Tivoli Brewing was officially founded in 1900 by John Good, but its roots go all the way back to 1859, a year after Denver was born around what is now Confluence Park. That’s when Good invested in Rocky Mountain Brewery, which was built near the site of the current Tivoli Student Union. By the turn of the last century, the brewery had become a major player in Denver, and by the time Prohibition hit Colorado in 1916 (three years before it took effect nationally), Tivoli was shipping its lagers all over the West. Prohibition, however, brought the company to its knees — as it did the majority of U.S. beer makers at the time — but Tivoli managed to survive, one of just three Colorado breweries to do so. By the 1950s, it was again going strong, and its brands, mostly German-style lagers, were a favorite in Denver. In 1965, the Good family sold the brewery to another local family, but a flood and a labor strike took a serious toll. Although Tivoli continued to turn out top-selling beers, it closed in 1969. Denver drinkers kept a soft spot in their hearts for Tivoli, though, and for Denver Beer in particular — the last of its much-loved brands. So much so that Tivoli was resurrected in 2012 by the grandson of a Tivoli stalwart and is now a thriving brewery.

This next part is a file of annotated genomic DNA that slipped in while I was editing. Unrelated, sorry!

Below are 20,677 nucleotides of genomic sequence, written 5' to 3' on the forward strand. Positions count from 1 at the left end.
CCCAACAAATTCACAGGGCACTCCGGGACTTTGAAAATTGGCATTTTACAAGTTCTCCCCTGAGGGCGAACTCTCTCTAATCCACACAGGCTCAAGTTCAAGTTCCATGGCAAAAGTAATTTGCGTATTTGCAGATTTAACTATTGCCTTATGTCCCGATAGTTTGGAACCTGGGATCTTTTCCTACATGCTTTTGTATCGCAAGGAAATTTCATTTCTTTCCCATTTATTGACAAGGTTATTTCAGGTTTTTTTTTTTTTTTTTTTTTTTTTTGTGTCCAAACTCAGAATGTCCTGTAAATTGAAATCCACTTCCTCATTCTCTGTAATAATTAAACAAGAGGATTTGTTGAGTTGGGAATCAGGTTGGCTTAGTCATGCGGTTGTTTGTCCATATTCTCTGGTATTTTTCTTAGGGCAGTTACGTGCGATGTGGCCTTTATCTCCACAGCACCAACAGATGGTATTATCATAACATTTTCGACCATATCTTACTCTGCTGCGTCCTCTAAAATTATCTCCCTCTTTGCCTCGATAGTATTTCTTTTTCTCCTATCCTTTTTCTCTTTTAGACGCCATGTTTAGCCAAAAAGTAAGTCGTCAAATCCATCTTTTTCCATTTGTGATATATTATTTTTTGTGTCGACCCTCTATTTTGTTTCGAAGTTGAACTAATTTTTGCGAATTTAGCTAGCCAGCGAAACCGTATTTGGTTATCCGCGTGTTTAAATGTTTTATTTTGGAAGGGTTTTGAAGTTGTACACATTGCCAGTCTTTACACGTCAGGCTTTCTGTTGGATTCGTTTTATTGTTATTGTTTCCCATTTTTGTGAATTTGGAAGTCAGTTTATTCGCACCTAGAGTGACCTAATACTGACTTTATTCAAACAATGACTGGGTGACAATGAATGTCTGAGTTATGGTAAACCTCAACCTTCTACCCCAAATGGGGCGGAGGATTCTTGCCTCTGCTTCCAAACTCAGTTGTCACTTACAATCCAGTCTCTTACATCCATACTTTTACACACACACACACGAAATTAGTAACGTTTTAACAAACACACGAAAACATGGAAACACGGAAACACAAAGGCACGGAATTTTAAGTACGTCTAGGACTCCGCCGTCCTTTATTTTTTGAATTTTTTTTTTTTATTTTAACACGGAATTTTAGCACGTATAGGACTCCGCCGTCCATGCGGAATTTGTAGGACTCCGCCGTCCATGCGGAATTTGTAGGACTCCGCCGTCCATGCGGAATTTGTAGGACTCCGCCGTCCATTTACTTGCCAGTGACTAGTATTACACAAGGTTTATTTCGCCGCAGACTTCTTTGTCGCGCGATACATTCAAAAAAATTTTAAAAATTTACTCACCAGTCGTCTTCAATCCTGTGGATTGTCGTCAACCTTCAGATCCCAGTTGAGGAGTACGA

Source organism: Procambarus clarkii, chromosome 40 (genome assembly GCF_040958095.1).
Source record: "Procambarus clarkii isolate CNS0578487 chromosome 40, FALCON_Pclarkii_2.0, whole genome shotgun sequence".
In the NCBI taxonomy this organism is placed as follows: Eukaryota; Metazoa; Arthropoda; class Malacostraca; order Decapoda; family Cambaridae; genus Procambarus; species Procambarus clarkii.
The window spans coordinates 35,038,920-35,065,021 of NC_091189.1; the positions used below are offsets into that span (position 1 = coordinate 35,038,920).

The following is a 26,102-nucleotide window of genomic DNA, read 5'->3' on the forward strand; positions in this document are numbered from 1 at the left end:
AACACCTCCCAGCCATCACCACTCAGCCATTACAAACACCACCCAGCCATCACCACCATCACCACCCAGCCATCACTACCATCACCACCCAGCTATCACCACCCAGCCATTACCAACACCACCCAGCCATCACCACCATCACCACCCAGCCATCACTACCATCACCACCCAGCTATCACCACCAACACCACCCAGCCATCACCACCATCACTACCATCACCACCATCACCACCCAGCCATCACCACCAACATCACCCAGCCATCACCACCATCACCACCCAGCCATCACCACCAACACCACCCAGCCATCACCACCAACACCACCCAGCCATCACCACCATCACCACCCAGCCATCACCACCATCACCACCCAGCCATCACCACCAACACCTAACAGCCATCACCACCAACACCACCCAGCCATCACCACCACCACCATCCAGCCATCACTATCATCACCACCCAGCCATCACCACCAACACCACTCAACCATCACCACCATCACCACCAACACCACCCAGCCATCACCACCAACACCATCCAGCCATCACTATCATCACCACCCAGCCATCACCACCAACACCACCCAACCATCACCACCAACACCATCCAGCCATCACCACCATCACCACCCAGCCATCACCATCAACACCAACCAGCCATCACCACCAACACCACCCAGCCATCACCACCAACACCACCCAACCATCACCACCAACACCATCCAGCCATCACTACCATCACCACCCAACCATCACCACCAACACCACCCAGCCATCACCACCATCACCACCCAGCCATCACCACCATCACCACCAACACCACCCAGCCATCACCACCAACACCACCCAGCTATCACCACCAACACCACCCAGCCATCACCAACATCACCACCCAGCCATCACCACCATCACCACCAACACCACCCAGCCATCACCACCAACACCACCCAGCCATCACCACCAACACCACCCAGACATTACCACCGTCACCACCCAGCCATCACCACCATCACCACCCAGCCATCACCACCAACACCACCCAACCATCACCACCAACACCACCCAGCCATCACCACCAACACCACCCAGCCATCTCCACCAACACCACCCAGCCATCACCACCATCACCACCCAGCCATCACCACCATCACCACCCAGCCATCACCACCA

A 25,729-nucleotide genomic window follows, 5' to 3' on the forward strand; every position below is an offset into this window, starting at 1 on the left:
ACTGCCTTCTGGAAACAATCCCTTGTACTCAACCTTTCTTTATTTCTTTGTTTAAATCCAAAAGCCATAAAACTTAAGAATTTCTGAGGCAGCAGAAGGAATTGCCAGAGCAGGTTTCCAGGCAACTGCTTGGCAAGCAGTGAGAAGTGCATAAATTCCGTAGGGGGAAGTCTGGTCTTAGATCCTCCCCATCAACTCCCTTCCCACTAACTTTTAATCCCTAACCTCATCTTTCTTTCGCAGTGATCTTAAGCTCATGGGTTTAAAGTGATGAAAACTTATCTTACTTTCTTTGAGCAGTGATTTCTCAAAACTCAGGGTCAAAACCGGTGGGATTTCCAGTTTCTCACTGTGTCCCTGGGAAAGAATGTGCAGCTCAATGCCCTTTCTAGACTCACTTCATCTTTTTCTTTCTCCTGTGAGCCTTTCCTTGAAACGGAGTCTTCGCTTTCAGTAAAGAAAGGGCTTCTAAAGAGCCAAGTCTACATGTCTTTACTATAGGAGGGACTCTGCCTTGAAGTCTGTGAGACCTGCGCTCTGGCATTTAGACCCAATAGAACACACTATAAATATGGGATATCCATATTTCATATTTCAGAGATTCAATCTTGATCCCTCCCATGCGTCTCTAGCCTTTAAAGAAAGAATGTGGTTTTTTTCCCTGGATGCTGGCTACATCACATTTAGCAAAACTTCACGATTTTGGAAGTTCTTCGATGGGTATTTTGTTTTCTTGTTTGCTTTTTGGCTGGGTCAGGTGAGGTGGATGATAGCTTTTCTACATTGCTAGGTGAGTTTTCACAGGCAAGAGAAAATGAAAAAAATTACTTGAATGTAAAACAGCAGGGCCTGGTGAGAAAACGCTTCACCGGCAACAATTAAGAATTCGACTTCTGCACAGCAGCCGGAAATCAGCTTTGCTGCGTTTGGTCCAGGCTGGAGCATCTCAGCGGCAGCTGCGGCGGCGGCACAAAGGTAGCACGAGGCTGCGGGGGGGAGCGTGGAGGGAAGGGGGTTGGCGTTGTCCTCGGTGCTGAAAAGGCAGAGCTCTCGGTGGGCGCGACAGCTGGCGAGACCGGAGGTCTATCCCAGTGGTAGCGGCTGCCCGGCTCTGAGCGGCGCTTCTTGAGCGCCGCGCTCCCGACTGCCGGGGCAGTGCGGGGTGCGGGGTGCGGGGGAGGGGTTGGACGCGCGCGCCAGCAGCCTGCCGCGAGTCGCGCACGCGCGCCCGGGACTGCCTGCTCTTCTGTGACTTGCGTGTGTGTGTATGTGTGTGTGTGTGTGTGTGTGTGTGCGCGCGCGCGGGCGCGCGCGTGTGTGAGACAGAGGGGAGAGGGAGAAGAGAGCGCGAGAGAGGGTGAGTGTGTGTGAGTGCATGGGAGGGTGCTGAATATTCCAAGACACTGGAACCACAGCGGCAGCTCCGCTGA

The late 1980s and ’90s
New Belgium Brewing